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An emotionally rich two-hander by the author of "The Curious Incident of the Dog in the Night-Time."

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Denis Arndt and Mary-Louise Parker in a scene from “Heisenberg” (Photo credit: Joan Marcus)

Denis Arndt and Mary-Louise Parker in a scene from “Heisenberg” (Photo credit: Joan Marcus)

[avatar user=”Joel Benjamin” size=”96″ align=”left” ] Joel Benjamin, Critic[/avatar]Simon Stephens, whose Tony Award winning The Curious Incident of the Dog in the Night-Time recently amazed audiences with its razor-sharp take on the inner workings of an autistic boy, is back with Heisenberg, a two-hander that examines the relationship between a forty-something woman and a seventy-something man, written with the same consummate insight into the foibles of human beings, minus that play’s technical wizardry, here replaced by a sharp ear and eye for the nuances of neediness.

They meet “cute” at a train station when she, out of the blue, kisses his neck.  That this overt and intrusive act and her offhand cursing don’t repel him surprises and intrigues him.  His curiosity to find out more about this younger, foul-mouthed cutie-pie outweighs any doubts.

The play takes place mostly in London.  Georgie Burns, Mary-Louise Parker’s character, can only be described with the now rarely used term kooky, while Alex Priest, totally inhabited by Denis Arndt, is a lonely, uptight, well off butcher who lets Georgie’s charm work its magic on him as she insinuates herself into his life.

Originally staged in 2015 with the same cast in the tiny Stage II theater of the Manhattan Theatre Club at New York City Center, there was some doubt that this intimate, moving human chess game would work in the more expansive Samuel J. Friedman Theatre which has been totally transformed.  Having seen the original production, I can honestly say that nothing is lost in the transition.

The mezzanine seats now rise on the Friedman stage, placing the audience on either side of a narrow platform on which all the action takes place.  Mark Wendland’s minimalist set—just a few piece of furniture moved about by the actor—Michael Krass’ simple costumes, David Van Tieghem’s environmental soundscape and Austin R. Smith’s lighting turn the Friedman stage into a concentrated space from which exudes the most subtle and the most exuberant emotions. Georgie and Alex explore each other’s psyches.

Denis Arndt and Mary-Louise Parker in a scene from “Heisenberg” (Photo credit: Joan Marcus)

Denis Arndt and Mary-Louise Parker in a scene from “Heisenberg” (Photo credit: Joan Marcus)

Georgie spins yarns about her life.  How truthful these stories are is difficult to ascertain. In this role, Ms. Parker is superb.  Alex is perfectly content with his life except for the loneliness and the pain that rears up when he least expects it. His sad memories and his love of music help keep him going.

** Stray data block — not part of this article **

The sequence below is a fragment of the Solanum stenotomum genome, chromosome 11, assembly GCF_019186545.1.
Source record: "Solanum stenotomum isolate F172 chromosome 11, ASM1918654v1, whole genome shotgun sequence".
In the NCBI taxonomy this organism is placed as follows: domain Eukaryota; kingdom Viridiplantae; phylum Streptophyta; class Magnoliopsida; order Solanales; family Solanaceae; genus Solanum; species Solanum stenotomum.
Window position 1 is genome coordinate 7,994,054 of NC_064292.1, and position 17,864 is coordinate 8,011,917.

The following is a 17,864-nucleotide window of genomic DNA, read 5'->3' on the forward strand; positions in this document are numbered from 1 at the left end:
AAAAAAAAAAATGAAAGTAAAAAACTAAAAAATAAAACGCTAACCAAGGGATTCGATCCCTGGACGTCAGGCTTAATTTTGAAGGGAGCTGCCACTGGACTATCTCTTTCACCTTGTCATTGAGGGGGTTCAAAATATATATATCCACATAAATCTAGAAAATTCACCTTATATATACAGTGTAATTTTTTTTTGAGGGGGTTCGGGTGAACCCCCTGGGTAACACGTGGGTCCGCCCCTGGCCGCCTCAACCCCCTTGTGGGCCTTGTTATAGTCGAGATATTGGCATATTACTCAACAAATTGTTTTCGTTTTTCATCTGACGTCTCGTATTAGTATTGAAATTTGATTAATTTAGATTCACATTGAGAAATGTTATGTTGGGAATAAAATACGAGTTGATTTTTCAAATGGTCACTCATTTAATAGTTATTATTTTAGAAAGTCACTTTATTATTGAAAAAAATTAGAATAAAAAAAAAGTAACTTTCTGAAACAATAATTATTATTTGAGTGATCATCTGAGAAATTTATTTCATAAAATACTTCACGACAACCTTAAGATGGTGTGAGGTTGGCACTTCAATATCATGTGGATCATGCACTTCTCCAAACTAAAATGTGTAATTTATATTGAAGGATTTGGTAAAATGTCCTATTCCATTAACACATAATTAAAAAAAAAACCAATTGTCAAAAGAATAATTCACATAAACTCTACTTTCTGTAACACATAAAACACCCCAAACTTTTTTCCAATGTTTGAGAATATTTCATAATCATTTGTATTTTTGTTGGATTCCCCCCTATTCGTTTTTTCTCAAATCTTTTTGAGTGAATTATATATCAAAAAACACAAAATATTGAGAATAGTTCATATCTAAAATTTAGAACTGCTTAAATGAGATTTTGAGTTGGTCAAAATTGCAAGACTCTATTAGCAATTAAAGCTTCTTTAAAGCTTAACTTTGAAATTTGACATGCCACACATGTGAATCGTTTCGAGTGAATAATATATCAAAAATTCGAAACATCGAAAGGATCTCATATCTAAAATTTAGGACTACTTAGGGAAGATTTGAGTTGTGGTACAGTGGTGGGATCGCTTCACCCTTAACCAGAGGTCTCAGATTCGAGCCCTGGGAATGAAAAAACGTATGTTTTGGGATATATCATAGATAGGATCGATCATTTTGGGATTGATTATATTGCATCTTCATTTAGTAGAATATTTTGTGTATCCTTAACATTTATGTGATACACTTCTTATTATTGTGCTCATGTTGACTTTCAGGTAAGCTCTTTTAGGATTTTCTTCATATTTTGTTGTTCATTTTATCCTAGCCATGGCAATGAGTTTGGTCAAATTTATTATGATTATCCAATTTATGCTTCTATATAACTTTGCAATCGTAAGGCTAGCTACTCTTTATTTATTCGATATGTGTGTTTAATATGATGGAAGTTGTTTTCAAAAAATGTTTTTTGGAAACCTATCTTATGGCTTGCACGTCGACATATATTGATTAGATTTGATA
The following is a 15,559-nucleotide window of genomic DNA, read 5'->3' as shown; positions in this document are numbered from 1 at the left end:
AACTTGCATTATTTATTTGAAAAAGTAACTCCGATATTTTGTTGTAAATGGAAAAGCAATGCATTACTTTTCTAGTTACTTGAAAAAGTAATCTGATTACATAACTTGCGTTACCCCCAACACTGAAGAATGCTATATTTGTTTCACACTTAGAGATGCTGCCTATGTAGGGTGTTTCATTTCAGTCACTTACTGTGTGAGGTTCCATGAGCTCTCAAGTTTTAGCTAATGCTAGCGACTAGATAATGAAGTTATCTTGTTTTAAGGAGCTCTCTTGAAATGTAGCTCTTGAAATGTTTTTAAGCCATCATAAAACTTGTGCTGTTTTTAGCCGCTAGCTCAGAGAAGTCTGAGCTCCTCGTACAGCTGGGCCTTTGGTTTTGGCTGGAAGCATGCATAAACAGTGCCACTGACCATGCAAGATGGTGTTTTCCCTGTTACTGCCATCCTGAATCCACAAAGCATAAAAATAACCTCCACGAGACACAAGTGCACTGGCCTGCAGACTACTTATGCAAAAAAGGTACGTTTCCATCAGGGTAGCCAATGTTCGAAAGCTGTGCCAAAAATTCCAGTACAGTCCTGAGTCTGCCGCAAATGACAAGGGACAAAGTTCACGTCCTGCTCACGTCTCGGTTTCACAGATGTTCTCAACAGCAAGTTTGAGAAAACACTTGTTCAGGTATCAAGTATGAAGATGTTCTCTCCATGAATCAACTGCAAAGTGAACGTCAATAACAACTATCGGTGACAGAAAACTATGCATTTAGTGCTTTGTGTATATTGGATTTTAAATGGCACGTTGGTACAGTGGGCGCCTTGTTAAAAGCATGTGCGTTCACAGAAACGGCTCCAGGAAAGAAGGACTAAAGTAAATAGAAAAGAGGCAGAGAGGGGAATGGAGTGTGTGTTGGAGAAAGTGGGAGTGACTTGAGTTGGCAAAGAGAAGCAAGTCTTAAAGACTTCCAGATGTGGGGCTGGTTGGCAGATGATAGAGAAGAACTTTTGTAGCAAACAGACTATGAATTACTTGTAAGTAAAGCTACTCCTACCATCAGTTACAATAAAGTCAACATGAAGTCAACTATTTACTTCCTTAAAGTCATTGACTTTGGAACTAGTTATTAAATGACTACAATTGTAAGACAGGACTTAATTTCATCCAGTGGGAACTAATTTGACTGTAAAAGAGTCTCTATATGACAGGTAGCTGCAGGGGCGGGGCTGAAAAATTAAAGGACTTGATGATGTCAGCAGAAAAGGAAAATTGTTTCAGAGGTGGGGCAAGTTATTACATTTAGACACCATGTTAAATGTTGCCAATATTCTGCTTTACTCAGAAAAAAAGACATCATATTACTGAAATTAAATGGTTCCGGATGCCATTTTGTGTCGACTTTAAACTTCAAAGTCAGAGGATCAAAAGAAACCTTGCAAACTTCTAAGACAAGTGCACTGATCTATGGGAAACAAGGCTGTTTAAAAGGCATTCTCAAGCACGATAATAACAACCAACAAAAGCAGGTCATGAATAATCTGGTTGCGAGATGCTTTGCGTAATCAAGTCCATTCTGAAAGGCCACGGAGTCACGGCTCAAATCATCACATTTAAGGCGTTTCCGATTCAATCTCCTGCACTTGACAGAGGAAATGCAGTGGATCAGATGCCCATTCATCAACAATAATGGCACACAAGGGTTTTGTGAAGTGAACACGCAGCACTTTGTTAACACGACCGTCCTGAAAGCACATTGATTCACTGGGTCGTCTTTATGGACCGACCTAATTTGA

The two become interdependent with Georgie taking advantage of Alex, using him to take a trip to New Jersey (U.S.A) to find her mythical son.  Is Georgie scamming Alex?  Probably, but Mr. Stephens’ writing is so exquisitely nuanced, and Ms. Parker’s multitiered emotions so real she never comes across as evil.   Mr. Arndt’s Alex is never the sucker letting his desire for this younger woman affect his behavior without being totally in control.

The title is a reference to physicist Werner Heisenberg whose quantum mechanics “uncertainty principle” purports that there is a limit to assessing the physical properties of sub-atomic particles.   If a particle’s position is known, its momentum

cannot accurately be calculated and vice versa.  If one assumes Georgie and Alex are these metaphorical particles, observing the ups and downs of their emotional and physical jousting continually takes unpredictable, refreshing twists and turns.

At 77, Mr. Arndt is making his Broadway debut.  Watching his Alex transformed from a man emotionally hobbled by his inner emotional baggage into someone who allows himself to enjoy life again is a privilege.  Ms. Parker has never been better.

Mark Brokaw has directed Heisenberg with a total understanding of the twists and turns of Mr. Stephens’ agile writing.

Heisenberg (through December 11, 2016)

Samuel J. Friedman Theatre, 261 West 47th Street, in Manhattan

For tickets, call 212-239-6200 or visit

For more information, visit

Running time:  80 minutes with no intermission

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About Joel Benjamin (561 Articles)
JOEL BENJAMIN was a child performer on Broadway and danced with leading modern dance and ballet companies. Joel has been attending theater, ballet and opera performances ever since childhood, becoming quite opinionated over the years. He was the founder and artistic director of the American Chamber Ballet and subsequently was massage therapist to the stars before becoming a reviewer and memoirist. He is a member of the Outer Critics Circle.

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